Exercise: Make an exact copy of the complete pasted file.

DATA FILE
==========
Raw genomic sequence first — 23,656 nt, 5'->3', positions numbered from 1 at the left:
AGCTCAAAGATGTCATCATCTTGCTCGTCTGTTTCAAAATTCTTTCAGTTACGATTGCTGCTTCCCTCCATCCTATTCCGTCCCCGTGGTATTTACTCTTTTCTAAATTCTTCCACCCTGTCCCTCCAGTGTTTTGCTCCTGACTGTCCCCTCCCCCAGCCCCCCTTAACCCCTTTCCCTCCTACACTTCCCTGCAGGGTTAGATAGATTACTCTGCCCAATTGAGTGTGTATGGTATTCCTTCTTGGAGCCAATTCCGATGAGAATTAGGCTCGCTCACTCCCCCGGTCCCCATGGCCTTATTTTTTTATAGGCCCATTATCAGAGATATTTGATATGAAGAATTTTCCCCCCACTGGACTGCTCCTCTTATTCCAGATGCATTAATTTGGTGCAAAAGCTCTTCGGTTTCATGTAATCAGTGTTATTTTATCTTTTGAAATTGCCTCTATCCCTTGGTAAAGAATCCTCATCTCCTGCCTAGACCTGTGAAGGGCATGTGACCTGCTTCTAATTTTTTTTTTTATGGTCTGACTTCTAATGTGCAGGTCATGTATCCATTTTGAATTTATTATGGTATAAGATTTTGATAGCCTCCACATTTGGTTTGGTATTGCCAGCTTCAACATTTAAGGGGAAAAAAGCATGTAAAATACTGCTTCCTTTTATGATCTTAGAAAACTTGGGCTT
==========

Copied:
Raw genomic sequence first — 23,656 nt, 5'->3', positions numbered from 1 at the left:
AGCTCAAAGATGTCATCATCTTGCTCGTCTGTTTCAAAATTCTTTCAGTTACGATTGCTGCTTCCCTCCATCCTATTCCGTCCCCGTGGTATTTACTCTTTTCTAAATTCTTCCACCCTGTCCCTCCAGTGTTTTGCTCCTGACTGTCCCCTCCCCCAGCCCCCCTTAACCCCTTTCCCTCCTACACTTCCCTGCAGGGTTAGATAGATTACTCTGCCCAATTGAGTGTGTATGGTATTCCTTCTTGGAGCCAATTCCGATGAGAATTAGGCTCGCTCACTCCCCCGGTCCCCATGGCCTTATTTTTTTATAGGCCCATTATCAGAGATATTTGATATGAAGAATTTTCCCCCCACTGGACTGCTCCTCTTATTCCAGATGCATTAATTTGGTGCAAAAGCTCTTCGGTTTCATGTAATCAGTGTTATTTTATCTTTTGAAATTGCCTCTATCCCTTGGTAAAGAATCCTCATCTCCTGCCTAGACCTGTGAAGGGCATGTGACCTGCTTCTAATTTTTTTTTTTATGGTCTGACTTCTAATGTGCAGGTCATGTATCCATTTTGAATTTATTATGGTATAAGATTTTGATAGCCTCCACATTTGGTTTGGTATTGCCAGCTTCAACATTTAAGGGGAAAAAAGCATGTAAAATACTGCTTCCTTTTATGATCTTAGAAAACTTGGGCTT